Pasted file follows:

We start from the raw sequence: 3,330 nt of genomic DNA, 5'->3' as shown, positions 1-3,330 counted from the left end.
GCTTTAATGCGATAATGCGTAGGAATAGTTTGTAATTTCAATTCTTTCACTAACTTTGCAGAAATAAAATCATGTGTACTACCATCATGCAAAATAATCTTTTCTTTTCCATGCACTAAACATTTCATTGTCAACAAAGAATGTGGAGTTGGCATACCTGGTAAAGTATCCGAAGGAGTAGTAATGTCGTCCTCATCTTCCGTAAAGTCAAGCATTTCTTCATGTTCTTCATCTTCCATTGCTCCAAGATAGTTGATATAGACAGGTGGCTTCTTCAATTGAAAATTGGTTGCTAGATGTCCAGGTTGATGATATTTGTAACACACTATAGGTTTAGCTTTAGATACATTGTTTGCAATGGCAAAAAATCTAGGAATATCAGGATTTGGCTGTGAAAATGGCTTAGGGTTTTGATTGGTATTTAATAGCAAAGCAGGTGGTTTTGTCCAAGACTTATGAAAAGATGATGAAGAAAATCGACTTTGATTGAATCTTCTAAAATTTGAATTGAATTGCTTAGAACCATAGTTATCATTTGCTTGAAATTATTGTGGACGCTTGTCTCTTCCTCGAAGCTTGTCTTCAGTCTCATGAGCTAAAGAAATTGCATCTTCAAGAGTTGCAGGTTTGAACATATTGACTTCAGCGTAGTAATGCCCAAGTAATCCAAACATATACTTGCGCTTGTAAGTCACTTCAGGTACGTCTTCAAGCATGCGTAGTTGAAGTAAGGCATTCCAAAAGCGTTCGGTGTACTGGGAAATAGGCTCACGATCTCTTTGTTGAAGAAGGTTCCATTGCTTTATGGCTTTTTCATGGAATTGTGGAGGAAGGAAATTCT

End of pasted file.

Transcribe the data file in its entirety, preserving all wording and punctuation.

We start from the raw sequence: 3,330 nt of genomic DNA, 5'->3' as shown, positions 1-3,330 counted from the left end.
GCTTTAATGCGATAATGCGTAGGAATAGTTTGTAATTTCAATTCTTTCACTAACTTTGCAGAAATAAAATCATGTGTACTACCATCATGCAAAATAATCTTTTCTTTTCCATGCACTAAACATTTCATTGTCAACAAAGAATGTGGAGTTGGCATACCTGGTAAAGTATCCGAAGGAGTAGTAATGTCGTCCTCATCTTCCGTAAAGTCAAGCATTTCTTCATGTTCTTCATCTTCCATTGCTCCAAGATAGTTGATATAGACAGGTGGCTTCTTCAATTGAAAATTGGTTGCTAGATGTCCAGGTTGATGATATTTGTAACACACTATAGGTTTAGCTTTAGATACATTGTTTGCAATGGCAAAAAATCTAGGAATATCAGGATTTGGCTGTGAAAATGGCTTAGGGTTTTGATTGGTATTTAATAGCAAAGCAGGTGGTTTTGTCCAAGACTTATGAAAAGATGATGAAGAAAATCGACTTTGATTGAATCTTCTAAAATTTGAATTGAATTGCTTAGAACCATAGTTATCATTTGCTTGAAATTATTGTGGACGCTTGTCTCTTCCTCGAAGCTTGTCTTCAGTCTCATGAGCTAAAGAAATTGCATCTTCAAGAGTTGCAGGTTTGAACATATTGACTTCAGCGTAGTAATGCCCAAGTAATCCAAACATATACTTGCGCTTGTAAGTCACTTCAGGTACGTCTTCAAGCATGCGTAGTTGAAGTAAGGCATTCCAAAAGCGTTCGGTGTACTGGGAAATAGGCTCACGATCTCTTTGTTGAAGAAGGTTCCATTGCTTTATGGCTTTTTCATGGAATTGTGGAGGAAGGAAATTCT